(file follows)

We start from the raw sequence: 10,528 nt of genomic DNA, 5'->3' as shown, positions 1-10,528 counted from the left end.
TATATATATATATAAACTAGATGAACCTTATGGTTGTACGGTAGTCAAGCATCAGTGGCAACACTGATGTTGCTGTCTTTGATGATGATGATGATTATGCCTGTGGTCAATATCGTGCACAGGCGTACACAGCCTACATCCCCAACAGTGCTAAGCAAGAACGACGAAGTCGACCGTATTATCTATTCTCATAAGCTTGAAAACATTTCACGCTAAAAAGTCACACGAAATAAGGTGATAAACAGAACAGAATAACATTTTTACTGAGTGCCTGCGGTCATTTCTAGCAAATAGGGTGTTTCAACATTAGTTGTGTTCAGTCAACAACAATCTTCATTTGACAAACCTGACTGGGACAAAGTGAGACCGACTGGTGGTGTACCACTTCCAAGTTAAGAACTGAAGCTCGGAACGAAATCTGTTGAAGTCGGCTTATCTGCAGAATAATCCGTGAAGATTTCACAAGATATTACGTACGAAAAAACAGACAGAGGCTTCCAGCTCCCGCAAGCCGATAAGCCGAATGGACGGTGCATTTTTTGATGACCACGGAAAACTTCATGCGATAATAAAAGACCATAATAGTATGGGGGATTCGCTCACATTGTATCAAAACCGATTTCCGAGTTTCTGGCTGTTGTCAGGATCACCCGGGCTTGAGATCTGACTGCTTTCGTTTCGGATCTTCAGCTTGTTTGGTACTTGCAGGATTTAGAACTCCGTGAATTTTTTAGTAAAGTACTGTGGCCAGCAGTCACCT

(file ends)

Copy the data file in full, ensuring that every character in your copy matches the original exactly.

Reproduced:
We start from the raw sequence: 10,528 nt of genomic DNA, 5'->3' as shown, positions 1-10,528 counted from the left end.
TATATATATATATAAACTAGATGAACCTTATGGTTGTACGGTAGTCAAGCATCAGTGGCAACACTGATGTTGCTGTCTTTGATGATGATGATGATTATGCCTGTGGTCAATATCGTGCACAGGCGTACACAGCCTACATCCCCAACAGTGCTAAGCAAGAACGACGAAGTCGACCGTATTATCTATTCTCATAAGCTTGAAAACATTTCACGCTAAAAAGTCACACGAAATAAGGTGATAAACAGAACAGAATAACATTTTTACTGAGTGCCTGCGGTCATTTCTAGCAAATAGGGTGTTTCAACATTAGTTGTGTTCAGTCAACAACAATCTTCATTTGACAAACCTGACTGGGACAAAGTGAGACCGACTGGTGGTGTACCACTTCCAAGTTAAGAACTGAAGCTCGGAACGAAATCTGTTGAAGTCGGCTTATCTGCAGAATAATCCGTGAAGATTTCACAAGATATTACGTACGAAAAAACAGACAGAGGCTTCCAGCTCCCGCAAGCCGATAAGCCGAATGGACGGTGCATTTTTTGATGACCACGGAAAACTTCATGCGATAATAAAAGACCATAATAGTATGGGGGATTCGCTCACATTGTATCAAAACCGATTTCCGAGTTTCTGGCTGTTGTCAGGATCACCCGGGCTTGAGATCTGACTGCTTTCGTTTCGGATCTTCAGCTTGTTTGGTACTTGCAGGATTTAGAACTCCGTGAATTTTTTAGTAAAGTACTGTGGCCAGCAGTCACCT